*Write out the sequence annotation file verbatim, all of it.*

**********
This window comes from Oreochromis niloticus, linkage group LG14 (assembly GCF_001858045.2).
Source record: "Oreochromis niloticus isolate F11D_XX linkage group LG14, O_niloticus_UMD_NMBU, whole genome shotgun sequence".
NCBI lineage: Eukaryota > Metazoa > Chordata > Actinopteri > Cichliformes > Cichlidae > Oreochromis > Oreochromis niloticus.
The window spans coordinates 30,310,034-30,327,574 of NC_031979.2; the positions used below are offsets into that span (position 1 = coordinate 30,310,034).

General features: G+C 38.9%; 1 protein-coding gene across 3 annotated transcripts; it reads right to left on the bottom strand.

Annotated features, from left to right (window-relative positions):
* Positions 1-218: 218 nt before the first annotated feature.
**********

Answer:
This window comes from Oreochromis niloticus, linkage group LG14 (assembly GCF_001858045.2).
Source record: "Oreochromis niloticus isolate F11D_XX linkage group LG14, O_niloticus_UMD_NMBU, whole genome shotgun sequence".
NCBI lineage: Eukaryota > Metazoa > Chordata > Actinopteri > Cichliformes > Cichlidae > Oreochromis > Oreochromis niloticus.
The window spans coordinates 30,310,034-30,327,574 of NC_031979.2; the positions used below are offsets into that span (position 1 = coordinate 30,310,034).

General features: G+C 38.9%; 1 protein-coding gene across 3 annotated transcripts; it reads right to left on the bottom strand.

Annotated features, from left to right (window-relative positions):
* Positions 1-218: 218 nt before the first annotated feature.